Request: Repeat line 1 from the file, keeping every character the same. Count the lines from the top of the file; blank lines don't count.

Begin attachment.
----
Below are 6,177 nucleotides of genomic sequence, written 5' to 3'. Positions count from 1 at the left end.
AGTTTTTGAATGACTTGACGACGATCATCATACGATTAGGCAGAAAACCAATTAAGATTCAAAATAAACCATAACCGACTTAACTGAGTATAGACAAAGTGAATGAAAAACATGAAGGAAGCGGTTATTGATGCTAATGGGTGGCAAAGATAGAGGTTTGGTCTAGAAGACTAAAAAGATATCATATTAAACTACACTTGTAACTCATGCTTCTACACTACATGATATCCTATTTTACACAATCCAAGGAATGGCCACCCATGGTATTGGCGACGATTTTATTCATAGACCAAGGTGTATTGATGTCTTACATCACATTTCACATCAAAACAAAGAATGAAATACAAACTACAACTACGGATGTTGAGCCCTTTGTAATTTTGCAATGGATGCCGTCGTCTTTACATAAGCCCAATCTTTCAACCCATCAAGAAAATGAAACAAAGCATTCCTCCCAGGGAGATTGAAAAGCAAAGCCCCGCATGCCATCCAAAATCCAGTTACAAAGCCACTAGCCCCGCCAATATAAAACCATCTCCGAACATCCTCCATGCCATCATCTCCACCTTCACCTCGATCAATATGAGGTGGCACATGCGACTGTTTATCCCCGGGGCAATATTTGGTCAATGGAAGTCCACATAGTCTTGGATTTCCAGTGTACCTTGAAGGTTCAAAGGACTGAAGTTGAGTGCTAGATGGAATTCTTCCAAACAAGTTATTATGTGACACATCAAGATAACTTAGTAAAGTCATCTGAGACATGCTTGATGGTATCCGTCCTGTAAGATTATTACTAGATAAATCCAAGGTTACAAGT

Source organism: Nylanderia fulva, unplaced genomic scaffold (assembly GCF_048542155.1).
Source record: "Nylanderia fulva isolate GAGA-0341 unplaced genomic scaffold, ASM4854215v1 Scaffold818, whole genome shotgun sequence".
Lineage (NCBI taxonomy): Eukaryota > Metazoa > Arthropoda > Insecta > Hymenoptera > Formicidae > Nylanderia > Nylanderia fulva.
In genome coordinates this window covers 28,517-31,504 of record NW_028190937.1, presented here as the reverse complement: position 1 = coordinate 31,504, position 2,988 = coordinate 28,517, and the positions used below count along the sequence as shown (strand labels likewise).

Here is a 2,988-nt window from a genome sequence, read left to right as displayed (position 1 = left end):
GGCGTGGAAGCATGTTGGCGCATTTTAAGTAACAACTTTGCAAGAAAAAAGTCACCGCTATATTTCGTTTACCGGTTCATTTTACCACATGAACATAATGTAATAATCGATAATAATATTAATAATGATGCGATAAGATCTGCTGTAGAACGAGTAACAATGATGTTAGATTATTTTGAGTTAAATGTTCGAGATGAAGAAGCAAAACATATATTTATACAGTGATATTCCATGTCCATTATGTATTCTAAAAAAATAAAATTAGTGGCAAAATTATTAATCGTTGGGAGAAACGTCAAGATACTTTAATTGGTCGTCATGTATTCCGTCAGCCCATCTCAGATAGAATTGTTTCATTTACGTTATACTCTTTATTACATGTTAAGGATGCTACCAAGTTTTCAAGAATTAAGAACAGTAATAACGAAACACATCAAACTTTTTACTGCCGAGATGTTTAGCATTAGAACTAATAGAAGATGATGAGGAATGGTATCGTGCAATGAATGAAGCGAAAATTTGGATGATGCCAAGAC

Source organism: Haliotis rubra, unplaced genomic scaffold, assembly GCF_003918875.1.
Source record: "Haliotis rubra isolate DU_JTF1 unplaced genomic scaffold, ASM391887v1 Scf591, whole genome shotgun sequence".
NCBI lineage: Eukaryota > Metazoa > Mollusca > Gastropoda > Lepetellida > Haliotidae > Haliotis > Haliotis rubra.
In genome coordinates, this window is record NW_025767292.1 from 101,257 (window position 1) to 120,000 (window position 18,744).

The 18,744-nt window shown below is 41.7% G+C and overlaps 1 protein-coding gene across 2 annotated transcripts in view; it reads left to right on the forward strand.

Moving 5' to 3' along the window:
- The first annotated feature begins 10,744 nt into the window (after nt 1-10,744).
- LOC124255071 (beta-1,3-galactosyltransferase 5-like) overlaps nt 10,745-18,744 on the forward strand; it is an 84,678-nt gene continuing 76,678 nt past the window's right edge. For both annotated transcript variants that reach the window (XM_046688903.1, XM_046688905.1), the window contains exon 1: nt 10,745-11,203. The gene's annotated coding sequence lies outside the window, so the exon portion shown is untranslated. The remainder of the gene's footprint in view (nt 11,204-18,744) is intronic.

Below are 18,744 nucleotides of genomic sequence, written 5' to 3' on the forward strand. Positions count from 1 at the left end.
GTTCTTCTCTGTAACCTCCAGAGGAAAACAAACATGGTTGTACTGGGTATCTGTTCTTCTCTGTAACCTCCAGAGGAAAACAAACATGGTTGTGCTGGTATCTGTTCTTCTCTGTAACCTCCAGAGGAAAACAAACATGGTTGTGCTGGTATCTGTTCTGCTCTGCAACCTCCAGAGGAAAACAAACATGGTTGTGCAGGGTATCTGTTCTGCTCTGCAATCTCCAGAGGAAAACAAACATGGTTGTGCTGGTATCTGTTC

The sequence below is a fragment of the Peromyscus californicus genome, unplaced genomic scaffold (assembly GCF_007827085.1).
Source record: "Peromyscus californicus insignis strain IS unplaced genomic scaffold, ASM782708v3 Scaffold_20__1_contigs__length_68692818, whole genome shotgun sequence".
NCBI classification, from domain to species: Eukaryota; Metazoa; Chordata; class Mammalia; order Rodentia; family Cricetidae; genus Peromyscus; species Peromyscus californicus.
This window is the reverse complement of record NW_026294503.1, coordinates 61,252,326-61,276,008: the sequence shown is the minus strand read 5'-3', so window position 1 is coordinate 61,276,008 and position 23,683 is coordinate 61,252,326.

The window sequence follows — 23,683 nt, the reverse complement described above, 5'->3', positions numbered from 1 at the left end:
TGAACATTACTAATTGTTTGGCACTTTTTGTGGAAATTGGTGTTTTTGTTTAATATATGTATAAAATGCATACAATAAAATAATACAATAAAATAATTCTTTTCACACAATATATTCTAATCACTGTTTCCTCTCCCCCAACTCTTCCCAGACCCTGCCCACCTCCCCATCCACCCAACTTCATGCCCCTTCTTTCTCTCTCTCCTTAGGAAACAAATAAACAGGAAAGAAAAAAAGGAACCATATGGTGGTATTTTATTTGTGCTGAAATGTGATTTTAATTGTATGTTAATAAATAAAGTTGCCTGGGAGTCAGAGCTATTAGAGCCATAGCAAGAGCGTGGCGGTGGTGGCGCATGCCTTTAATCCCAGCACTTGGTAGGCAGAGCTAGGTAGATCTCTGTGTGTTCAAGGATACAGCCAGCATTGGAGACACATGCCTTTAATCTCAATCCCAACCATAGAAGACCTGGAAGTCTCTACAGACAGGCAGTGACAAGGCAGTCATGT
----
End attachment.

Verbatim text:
Below are 6,177 nucleotides of genomic sequence, written 5' to 3'. Positions count from 1 at the left end.